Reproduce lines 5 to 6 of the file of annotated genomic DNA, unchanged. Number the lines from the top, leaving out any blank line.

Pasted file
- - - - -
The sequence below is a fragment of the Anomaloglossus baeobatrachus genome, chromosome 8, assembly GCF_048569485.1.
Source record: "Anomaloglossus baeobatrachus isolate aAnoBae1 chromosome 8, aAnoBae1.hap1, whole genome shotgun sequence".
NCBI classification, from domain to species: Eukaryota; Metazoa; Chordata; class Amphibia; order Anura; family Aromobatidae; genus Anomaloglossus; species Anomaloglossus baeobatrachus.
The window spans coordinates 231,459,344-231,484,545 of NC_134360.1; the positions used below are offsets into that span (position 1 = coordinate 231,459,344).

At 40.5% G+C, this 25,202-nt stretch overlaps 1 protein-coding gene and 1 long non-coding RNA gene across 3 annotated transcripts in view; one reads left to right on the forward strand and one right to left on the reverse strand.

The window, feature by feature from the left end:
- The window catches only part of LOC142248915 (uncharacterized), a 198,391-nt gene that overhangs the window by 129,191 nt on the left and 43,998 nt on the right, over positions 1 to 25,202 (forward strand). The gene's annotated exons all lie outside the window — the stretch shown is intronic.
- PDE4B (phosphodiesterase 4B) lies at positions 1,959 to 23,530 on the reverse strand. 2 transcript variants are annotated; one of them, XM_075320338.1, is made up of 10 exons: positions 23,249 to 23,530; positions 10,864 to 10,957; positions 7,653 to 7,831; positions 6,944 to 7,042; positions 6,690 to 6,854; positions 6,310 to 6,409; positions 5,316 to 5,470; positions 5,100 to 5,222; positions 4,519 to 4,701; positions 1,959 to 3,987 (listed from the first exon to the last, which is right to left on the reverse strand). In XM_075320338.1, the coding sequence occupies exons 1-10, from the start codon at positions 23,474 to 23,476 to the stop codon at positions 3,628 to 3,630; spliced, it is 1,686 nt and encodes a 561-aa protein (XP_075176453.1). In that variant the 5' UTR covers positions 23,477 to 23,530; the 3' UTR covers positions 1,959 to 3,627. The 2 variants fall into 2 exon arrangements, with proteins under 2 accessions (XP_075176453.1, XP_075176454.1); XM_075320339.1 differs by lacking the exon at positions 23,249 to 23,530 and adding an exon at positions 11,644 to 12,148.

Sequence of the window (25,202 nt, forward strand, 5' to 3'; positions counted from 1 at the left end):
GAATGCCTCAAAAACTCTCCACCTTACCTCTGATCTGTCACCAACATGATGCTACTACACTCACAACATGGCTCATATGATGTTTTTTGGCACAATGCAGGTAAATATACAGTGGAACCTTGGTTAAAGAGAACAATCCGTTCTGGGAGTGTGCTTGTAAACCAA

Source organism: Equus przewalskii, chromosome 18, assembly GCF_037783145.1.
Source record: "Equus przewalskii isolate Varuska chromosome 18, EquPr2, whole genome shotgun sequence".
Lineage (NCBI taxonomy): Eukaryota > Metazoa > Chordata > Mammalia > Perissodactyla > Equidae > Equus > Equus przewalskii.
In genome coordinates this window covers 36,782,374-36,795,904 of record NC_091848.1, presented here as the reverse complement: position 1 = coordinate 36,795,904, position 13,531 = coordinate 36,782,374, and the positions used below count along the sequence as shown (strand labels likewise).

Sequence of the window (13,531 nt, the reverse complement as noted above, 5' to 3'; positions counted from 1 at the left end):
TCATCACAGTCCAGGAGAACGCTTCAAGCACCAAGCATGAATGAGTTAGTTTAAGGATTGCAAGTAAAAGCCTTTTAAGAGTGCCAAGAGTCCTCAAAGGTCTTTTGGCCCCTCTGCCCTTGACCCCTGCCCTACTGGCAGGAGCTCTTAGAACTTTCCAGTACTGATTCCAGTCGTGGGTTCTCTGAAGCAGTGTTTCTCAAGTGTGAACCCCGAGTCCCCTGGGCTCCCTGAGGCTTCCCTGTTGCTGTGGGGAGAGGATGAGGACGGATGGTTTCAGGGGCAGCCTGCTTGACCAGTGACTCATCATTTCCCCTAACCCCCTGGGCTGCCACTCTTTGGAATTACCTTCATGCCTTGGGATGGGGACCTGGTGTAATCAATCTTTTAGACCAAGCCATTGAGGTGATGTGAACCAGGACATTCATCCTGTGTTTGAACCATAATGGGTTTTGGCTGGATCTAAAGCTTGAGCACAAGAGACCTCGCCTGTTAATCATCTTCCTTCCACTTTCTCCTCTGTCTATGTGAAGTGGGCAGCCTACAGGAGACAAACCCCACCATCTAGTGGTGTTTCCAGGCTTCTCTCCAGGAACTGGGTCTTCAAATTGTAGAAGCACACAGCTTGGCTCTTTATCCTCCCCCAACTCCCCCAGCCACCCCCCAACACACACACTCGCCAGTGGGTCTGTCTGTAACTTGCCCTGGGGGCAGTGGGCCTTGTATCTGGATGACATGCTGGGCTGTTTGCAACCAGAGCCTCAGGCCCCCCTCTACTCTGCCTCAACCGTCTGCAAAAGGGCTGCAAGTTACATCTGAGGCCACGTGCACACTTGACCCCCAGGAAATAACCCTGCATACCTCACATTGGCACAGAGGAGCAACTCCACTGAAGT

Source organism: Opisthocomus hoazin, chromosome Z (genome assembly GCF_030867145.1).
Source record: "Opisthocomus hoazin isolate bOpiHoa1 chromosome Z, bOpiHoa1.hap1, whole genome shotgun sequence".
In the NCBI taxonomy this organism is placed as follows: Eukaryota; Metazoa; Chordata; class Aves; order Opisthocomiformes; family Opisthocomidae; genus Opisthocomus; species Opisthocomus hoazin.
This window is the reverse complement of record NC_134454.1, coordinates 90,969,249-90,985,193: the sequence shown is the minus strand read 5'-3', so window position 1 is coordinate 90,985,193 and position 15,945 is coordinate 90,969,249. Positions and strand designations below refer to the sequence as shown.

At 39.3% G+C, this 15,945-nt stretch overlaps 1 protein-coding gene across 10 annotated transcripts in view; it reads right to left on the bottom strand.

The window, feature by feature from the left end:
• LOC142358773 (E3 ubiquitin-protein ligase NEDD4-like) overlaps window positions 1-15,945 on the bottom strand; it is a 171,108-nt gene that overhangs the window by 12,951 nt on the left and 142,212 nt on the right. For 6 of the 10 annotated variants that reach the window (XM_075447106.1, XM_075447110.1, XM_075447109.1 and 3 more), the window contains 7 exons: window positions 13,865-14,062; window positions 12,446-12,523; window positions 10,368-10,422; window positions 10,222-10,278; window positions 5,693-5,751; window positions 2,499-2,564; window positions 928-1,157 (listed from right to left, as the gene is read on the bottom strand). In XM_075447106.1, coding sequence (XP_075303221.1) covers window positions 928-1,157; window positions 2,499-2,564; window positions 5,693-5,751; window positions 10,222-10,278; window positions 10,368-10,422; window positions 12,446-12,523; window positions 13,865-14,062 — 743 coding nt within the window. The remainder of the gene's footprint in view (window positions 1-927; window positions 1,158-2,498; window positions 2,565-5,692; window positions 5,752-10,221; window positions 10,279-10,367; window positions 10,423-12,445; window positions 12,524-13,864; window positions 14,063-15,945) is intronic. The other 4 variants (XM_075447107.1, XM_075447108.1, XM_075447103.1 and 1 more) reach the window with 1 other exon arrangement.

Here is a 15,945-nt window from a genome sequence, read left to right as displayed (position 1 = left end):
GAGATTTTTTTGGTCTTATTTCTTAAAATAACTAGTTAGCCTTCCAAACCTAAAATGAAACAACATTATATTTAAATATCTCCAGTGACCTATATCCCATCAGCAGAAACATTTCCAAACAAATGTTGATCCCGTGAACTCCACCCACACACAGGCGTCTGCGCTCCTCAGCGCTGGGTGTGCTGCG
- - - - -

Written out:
At 40.5% G+C, this 25,202-nt stretch overlaps 1 protein-coding gene and 1 long non-coding RNA gene across 3 annotated transcripts in view; one reads left to right on the forward strand and one right to left on the reverse strand.

The window, feature by feature from the left end: